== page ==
Sheep’s sorrel

Sheep’s sorrel (Rumex acetosella) is a relative of dock whose tangy young leaves in long grassland are favoured by foragers. However, in gardens especially on sandy, acidic soils it can be a troublesome weed.

Sheep's sorrel

Quick facts

Common name Sheep’s sorrel
Botanical name Rumex acetosella
Area affected Common in dry, sandy, acid borders and lawns
Main causes May establish from seed but difficult to eradicate as it can regenerate from small sections of root 
Timing Leaves appear in spring but root persist all year; treat from summer to autumn

What is sheep's sorrel?

Sheep's sorrel is a common, perennial weed of dry, sandy well-drained acid gardens. It mainly spreads by underground roots but produces abundant seed making it a troublesome weed. A common native found on heaths, grassland, roadsides and in the garden with dry, sandy, well-drained acid soils.

Appearance

Sheep’s sorrel has a basal rosette of oblong arrow-shaped leaves. Tufted plant to 30cm (1ft) and distinguished from common sorrel (Rumex acetosa) by its small size. Flowers May to August. Male and female flowers are on separate plants.

The problem

Sheep’s sorrel has a relatively shallow, spreading root system which can regrow from small sections of root left in the ground. If allowed to flower it produces large amounts of seed.

Control

Non chemical

Sheep’s sorrel is difficult to eradicate by cultural methods alone as it can regrow from sections of root left in the soil. It is more vulnerable to hoeing in spring.

  • Liming: Lime borders to pH 6.5-7 unless ericaceous plants are grown. Mulch with spent mushroom compost which is alkaline and would act in a similar way to liming
  • Top-dressing lawns with lime to raise soil pH to 6.0-6.5 will reduce the vigour of the weed as it prefers acid soils. Apply lime as suggested by a test kit or soil analysis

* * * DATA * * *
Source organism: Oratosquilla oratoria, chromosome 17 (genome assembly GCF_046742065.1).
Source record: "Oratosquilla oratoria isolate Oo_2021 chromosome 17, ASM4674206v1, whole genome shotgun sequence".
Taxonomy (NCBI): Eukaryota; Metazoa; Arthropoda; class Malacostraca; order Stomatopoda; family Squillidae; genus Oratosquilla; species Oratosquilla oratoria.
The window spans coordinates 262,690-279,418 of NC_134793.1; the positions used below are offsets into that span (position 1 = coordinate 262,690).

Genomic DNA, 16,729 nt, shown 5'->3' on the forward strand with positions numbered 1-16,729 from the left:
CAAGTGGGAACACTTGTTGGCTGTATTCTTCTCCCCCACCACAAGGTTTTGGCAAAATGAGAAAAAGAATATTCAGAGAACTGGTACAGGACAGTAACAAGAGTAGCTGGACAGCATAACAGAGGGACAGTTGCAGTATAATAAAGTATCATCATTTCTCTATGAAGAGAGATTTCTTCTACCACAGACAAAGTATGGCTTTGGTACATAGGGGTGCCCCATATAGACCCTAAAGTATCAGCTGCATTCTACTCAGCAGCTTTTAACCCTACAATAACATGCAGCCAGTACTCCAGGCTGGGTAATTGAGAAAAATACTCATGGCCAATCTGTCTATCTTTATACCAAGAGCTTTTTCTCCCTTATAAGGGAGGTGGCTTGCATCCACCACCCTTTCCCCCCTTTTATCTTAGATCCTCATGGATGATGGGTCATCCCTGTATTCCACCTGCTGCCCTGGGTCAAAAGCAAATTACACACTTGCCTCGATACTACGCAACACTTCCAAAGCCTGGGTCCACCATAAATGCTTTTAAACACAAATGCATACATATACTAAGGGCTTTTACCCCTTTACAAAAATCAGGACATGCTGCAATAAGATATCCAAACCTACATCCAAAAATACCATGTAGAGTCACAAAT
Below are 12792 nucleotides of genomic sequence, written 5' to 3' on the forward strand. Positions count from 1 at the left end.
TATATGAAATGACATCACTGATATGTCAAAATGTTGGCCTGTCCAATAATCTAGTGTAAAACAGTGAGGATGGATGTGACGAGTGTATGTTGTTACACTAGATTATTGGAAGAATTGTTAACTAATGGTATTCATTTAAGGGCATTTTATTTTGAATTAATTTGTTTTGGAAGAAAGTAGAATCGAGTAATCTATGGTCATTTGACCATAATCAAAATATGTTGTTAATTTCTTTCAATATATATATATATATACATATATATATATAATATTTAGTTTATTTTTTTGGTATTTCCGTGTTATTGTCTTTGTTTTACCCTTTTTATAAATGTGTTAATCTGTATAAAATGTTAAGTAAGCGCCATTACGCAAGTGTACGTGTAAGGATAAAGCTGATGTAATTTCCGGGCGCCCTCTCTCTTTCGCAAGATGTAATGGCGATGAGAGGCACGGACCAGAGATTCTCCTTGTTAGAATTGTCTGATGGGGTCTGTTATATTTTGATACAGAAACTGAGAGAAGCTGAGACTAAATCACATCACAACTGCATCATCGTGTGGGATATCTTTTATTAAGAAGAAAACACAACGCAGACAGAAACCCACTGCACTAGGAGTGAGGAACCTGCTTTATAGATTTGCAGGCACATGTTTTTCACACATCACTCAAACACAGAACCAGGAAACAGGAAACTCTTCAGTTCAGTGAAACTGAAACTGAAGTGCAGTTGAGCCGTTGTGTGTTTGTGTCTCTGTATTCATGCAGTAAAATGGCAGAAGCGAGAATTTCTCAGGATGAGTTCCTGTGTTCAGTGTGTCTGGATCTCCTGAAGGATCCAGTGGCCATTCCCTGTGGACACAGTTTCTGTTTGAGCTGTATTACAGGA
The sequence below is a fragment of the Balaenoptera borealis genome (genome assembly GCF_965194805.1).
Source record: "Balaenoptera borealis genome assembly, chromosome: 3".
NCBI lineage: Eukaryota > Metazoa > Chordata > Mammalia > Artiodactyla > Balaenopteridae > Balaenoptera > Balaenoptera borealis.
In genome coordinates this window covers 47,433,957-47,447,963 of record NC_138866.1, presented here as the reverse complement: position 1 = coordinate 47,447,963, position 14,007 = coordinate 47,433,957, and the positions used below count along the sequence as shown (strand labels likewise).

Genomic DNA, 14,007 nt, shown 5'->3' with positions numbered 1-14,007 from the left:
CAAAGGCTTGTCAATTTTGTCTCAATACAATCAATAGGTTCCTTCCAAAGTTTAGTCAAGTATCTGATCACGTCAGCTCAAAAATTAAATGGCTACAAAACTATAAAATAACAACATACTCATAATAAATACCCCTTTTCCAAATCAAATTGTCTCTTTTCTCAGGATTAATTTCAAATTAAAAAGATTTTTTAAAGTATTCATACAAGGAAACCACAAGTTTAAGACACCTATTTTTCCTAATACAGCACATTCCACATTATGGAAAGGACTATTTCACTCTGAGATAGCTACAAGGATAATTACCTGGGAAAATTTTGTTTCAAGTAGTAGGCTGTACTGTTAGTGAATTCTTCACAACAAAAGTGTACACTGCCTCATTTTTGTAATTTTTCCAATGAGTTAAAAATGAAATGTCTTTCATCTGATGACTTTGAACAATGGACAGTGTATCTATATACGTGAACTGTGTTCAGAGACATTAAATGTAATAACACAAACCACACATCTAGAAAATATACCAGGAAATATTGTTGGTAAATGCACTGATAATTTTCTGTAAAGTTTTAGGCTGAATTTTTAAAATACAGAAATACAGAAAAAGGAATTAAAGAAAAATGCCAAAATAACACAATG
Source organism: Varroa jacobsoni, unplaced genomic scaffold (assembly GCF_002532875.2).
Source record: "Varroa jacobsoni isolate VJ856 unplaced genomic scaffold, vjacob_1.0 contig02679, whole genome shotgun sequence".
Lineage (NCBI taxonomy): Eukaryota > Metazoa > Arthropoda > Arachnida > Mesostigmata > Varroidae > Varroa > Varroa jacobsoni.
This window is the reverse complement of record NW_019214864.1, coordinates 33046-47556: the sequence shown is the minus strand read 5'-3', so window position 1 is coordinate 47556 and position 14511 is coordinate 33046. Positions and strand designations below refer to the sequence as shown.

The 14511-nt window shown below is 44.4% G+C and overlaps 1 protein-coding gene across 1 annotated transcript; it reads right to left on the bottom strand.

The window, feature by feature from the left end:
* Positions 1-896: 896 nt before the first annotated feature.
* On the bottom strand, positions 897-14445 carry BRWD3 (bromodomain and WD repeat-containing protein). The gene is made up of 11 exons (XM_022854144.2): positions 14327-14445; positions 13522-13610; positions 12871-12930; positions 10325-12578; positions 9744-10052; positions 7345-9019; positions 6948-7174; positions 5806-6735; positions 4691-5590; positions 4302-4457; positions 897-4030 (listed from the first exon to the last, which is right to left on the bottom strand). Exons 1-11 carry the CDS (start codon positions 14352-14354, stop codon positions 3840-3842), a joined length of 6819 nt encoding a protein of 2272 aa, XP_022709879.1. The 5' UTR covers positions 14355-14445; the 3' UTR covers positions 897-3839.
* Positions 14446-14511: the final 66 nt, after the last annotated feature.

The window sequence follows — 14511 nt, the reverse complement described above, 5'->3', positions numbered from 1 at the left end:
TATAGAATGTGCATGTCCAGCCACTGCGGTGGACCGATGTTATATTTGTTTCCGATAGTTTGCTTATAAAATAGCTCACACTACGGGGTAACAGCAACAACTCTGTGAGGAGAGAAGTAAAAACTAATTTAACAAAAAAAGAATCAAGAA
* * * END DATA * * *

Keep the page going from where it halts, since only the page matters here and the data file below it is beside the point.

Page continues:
• Top-dressing lawns with calcium nitrate at 35-70g per sq m (1-2 oz per sq yd) will raise the pH quicker than lime and feed the lawn
  • Avoid using ammonia and urea fertilisers if sorrel is present as these acidify the soil

Chemical control

In borders:

  • Apply glyphosate as a spot treatment to individual plants or spray areas that have been cleared of cultivated plants
  • Glyphosate is a non-selective weedkiller applied to the foliage, where it is translocated throughout the weed. Tougher formulations are worth trying (e.g. Scotts Roundup Ultra, Bayer Garden Rootkill Weedkiller, Bayer Garden Super Strength Weedkiller or Doff Maxi Strength Glyphosate Weedkiller)
  • Being non-selective, it is essential to avoid spray drift onto neighbouring plants. It is important to have good leaf coverage so that as much chemical is absorbed as possible
  • Sprays are most effective if applied from early June to mid-August
  • As this weed is so persistent several applications may be necessary

In lawns:

  • Sorrel can usually be eradicated in lawns by one or two applications of lawn weedkiller containing 2,4-D plus mecoprop-P or 2,4-D plus dicamba. Examples include Doff Lawn Spot Weeder and Westland Resolva Lawn Weedkiller or Scotts Lawn Builder Lawn Food Plus Weed Control (also contains fertiliser). See more on selecting lawn weedkillers
  • Apply when both turf and weeds are growing strongly with a second application four or five weeks later

In rough grassland:

  • Apply a selective weedkiller which contains triclopyr (SBK Brushwood Killer) as this would leave the grass unharmed
  • This herbicide is systemic, travelling from the weed foliage down into the root system
  • However as it is non-selective any broad-leaved plants will be damaged (e.g. wildflowers) and so should only be used in grass where such action is acceptable

Inclusion of a weedkiller product does not indicate a recommendation or endorsement by the RHS. It is a list of products currently available to the home gardener.

Download

Weedkillers for gardeners  (Adobe Acrobat pdf document outlining weedkillers available to gardeners; see sections 1a,b,c and 4)

Links

Chemicals: using a sprayer
Chemicals: using safely and effectively
Chemicals: using spot and broad-scale
Weeds: non-chemical control

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